In other real estate-related programs, the proposed budget would provide $1 million for the county’s Economic Development department, which would include funding for a new update on its comprehensive long-term economic development strategy and implementation plan. The County Executive noted the last economic development long-term plan was completed nearly two decades ago.

The funding will also help finance its recently launched Element 46 Incubator program, as well as workforce training.

This is the first time in nearly a decade that the county has proposed a budget that reduces the county property tax levy. The cut to the tax levy is due in large part to the “Westchester County Property Taxpayer Protection Act,” which shares back 20% to municipalities and 10% to school districts. The 30% calculates out to more than $40 million that will help provide additional property tax relief.

For example, the share-back is directly responsible for the 0% increase to the Greenburgh property tax rate. Greenburgh expects to receive $3.2 million in unanticipated revenues in 2019 and 2020.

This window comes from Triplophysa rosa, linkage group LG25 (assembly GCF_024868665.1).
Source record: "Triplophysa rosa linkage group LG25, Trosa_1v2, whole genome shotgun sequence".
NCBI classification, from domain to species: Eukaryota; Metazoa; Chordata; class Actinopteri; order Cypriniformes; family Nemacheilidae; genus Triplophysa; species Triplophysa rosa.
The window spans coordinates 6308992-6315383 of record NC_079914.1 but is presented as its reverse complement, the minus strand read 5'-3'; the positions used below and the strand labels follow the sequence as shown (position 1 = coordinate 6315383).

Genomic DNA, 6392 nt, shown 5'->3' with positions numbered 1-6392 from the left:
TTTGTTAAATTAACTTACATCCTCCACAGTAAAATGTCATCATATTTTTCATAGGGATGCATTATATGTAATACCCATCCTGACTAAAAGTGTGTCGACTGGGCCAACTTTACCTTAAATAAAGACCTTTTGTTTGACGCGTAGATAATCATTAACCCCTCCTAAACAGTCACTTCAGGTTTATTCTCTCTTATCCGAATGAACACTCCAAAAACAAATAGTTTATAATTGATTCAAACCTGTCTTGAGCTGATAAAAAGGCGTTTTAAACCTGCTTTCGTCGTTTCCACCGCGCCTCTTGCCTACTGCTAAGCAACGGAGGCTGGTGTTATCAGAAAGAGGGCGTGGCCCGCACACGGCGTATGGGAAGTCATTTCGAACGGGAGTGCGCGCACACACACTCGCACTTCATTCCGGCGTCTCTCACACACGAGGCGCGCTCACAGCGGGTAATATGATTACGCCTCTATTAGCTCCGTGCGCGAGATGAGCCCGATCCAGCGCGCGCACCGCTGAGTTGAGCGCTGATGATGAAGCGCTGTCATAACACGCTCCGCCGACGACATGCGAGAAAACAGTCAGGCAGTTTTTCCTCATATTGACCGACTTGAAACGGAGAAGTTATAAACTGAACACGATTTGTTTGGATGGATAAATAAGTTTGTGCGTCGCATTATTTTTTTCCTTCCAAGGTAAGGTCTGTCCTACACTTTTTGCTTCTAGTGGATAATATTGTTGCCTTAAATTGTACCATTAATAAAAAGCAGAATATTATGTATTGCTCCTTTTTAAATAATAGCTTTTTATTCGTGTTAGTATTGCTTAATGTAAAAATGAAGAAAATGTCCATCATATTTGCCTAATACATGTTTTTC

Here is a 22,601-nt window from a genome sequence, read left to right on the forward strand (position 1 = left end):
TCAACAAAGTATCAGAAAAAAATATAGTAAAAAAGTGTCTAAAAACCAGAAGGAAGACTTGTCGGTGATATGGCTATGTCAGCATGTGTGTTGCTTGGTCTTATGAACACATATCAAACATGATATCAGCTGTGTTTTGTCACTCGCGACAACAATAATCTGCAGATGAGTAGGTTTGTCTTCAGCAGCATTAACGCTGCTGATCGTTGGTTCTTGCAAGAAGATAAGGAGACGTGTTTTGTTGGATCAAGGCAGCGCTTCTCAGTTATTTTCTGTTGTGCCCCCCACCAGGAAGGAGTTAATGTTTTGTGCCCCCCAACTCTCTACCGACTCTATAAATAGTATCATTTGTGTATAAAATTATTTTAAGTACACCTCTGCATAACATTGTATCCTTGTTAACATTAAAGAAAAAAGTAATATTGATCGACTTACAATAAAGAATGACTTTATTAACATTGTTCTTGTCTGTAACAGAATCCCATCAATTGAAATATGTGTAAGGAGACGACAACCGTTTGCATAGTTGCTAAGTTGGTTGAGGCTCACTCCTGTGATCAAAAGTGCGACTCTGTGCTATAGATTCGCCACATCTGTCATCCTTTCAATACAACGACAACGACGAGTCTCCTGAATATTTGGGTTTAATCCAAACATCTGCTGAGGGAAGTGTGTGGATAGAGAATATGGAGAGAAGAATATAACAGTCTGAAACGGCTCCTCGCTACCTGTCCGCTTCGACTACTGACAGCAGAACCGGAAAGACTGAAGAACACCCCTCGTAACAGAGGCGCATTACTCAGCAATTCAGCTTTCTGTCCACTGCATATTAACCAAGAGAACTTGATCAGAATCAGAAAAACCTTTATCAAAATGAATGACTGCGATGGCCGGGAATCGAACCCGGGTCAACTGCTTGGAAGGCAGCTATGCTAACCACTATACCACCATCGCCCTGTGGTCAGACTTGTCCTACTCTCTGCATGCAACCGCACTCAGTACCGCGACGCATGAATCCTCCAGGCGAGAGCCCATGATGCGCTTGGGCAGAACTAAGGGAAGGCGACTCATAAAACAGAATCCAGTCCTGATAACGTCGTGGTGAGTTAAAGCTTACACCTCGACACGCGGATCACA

For the 2020 Budget, the county will also have no “one-shot” deals, which Latimer termed a step in the right direction to restore the county’s once sterling Triple A Bond rating. Further, the budget memorializes Latimer’s commitment to rebuild the county’s reserves—reserves that were nearly depleted. Latimer has directed that $10 million be added to the county’s “rainy day fund,” bringing it up to $79 million—a 23% increase from just one year ago.

The 2020 budget also features zero borrowing for operating expenses. All ongoing expenses, including pension obligations and tax certioraris, will be paid through the operating budget not borrowed.

Among some of the other initiatives the County Executive reported at the session included a revamped Human Rights Commission and the hiring of a Hate Crime Specialist to combat and prevent hate crime incidents in the county.

Latimer said that in addition to being wrong, hate crimes are “just bad for business.” He added, “Hate has no home in Westchester County and Westchester County is open for business and in a way that embraces everybody. If you come into this county and you have talent and ability, it doesn’t matter the color of your skin, it doesn’t what way you worship, it doesn’t matter anything else other than what you can contribute to the society at large.”